Closing statements scheduled for Tuesday.
The jury in the nearly two week-long trial of Long Beach City Councilman Michael Fagen will hear closing statements Tuesday morning.
On Monday, the last witness in the trial, Jay Hong, an investigator at the New York Department of Labor, was called to testify, answering questions from Fagen’s attorney, Marc Gann, and prosecutor Marshall Trager in Judge Mary Berkowitz’s courtroom at Nassau County Supreme Court in Mineola.
Fagen is charged with illegally collecting more than $15,000 in unemployment checks while he worked as a member of the council, and his trial centered on whether he worked in the capacity part-time or full-time while he collected unemployment benefits starting in September 2009, before be started his post as councilman on Jan. 1, 2010.
Gann argued that Fagen worked in a part-time position, never earning more than $20,000 as a councilman, which made him eligible for unemployment. Fagen, a Democrat, was pushed by the Republican administration, which held a majority on the council at that time, to keep a log of council activities, even brief conversations with constituents, in order to make it appear as if he were working full-time hours while collecting unemployment, Gann argued.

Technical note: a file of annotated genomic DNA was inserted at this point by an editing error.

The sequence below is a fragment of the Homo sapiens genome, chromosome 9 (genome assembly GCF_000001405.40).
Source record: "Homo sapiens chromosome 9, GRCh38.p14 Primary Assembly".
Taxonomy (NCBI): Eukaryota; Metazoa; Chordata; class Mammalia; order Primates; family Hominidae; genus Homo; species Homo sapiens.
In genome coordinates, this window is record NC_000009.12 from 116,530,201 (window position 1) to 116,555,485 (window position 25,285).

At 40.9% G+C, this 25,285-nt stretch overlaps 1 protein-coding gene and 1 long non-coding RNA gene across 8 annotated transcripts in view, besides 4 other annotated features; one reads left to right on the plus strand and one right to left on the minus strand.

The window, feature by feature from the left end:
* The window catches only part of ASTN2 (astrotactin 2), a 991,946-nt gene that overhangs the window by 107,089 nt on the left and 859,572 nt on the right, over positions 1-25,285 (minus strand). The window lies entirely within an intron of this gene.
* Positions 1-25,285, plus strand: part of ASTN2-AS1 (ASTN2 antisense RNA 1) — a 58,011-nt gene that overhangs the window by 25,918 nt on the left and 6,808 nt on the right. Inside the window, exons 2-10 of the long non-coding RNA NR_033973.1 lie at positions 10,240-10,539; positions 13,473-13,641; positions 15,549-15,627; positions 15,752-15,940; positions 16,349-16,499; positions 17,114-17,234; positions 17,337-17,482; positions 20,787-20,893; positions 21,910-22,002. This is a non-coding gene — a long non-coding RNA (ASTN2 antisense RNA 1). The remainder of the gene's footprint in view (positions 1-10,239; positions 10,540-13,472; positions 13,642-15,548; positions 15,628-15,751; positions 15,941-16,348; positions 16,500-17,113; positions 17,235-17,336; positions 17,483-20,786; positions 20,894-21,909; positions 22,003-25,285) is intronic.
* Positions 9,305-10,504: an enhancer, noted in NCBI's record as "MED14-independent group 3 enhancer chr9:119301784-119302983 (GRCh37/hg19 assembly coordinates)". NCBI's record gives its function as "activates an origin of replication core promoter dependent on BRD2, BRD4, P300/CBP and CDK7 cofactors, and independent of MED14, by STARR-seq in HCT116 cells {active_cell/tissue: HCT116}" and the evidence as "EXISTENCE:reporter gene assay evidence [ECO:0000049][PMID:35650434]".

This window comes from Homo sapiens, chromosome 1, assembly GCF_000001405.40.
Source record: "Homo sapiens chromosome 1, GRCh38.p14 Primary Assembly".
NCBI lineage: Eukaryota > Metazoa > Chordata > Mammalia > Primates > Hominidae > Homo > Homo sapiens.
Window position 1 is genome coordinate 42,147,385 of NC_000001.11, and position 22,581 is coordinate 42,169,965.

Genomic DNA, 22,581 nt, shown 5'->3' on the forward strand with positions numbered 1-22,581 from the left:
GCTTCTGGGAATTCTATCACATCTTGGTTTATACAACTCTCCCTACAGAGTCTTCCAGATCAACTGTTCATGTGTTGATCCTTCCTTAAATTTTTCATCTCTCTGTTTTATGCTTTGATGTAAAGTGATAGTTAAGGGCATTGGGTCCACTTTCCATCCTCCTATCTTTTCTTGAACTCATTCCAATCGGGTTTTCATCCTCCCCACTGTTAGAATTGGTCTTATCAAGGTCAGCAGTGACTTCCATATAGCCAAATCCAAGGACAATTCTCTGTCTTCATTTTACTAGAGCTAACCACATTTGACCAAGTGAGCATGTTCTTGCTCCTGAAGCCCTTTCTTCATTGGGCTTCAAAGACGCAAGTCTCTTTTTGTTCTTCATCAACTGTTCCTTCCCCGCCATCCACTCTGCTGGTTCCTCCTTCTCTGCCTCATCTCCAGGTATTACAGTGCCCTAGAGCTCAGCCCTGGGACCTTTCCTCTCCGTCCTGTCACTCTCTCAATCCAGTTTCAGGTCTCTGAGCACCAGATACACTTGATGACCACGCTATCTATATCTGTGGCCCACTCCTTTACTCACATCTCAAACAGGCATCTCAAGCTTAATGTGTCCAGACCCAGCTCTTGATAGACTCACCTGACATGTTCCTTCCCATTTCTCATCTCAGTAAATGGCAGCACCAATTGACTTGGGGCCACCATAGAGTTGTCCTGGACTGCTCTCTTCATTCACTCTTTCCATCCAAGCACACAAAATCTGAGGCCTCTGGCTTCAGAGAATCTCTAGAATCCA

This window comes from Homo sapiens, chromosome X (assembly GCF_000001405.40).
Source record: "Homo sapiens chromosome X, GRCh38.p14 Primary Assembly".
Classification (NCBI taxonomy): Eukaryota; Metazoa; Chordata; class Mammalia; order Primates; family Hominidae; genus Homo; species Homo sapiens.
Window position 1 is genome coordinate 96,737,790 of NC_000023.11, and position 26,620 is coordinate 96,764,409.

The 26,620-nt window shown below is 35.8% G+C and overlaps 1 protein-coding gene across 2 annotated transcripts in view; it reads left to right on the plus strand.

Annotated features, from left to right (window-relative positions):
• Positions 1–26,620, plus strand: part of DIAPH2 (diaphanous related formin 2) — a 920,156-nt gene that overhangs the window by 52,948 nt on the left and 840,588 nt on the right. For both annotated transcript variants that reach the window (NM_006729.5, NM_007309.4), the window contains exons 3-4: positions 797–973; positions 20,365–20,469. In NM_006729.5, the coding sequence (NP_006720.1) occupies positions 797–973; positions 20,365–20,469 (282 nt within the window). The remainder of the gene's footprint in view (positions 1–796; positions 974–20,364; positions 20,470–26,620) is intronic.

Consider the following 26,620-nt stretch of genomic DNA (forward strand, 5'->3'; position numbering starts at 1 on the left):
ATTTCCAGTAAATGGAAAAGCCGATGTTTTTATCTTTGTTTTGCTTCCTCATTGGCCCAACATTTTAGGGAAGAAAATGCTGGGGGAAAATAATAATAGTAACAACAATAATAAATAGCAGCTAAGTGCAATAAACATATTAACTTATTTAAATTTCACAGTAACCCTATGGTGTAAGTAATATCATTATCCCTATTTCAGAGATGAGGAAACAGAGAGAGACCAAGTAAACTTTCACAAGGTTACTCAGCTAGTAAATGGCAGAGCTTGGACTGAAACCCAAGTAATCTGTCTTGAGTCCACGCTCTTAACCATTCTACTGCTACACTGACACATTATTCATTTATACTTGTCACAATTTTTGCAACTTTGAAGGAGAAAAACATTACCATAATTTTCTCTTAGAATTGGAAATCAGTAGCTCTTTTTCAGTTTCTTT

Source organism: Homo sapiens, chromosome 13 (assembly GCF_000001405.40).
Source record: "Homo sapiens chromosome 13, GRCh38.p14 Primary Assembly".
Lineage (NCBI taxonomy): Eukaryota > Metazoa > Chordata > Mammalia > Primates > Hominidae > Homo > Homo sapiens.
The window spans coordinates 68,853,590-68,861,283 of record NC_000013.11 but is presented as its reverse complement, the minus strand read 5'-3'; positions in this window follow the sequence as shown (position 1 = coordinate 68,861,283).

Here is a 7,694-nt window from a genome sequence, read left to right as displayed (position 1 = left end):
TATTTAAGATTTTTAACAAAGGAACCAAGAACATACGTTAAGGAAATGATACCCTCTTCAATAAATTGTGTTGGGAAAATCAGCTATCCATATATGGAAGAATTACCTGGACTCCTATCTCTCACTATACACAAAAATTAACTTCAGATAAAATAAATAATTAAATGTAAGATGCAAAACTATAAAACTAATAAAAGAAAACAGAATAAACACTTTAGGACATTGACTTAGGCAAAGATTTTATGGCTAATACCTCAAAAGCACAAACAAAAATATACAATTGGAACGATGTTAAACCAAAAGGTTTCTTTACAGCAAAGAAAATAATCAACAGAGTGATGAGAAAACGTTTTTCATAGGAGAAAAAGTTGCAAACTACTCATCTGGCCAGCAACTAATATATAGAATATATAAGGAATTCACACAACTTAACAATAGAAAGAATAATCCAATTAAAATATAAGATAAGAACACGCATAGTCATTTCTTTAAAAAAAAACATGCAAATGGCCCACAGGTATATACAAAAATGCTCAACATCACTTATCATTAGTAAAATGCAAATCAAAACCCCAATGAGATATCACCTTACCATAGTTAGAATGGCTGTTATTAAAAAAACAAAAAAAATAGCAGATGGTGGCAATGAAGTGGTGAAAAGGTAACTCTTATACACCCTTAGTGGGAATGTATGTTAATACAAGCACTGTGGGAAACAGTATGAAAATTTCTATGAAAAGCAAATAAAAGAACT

Trager and fellow prosecutor William Jorgensen called Long Beach Comptroller Jeff Nogid and Brian Curtis, a supervising hearing representative with the state Department of Labor, to testify in the trial. Nogid said that all elected officials must keep a log if they plan to apply for the state pension system. While Gann said that Fagen hasn’t applied to draw a pension, prosecutors said he is in the process of applying, according to Newsday
During his testimony, Curtis said that elected work is "employment that must be reported" to the state “... in the same way anyone else would be required to.”
Gann pointed to a change in the labor department’s handbook that says residents must report all the work they perform “in connection with a public office,” a change that was enacted in September 2010, the period after Fagen is accused of illegally collecting benefits, Gann said, according to Newsday
. Fagen was indicted
on felony charges of third-degree grand larceny, petty larceny and 38 counts of offering false instrument for filing last February. If convicted, the councilman faces up to seven years in prison.
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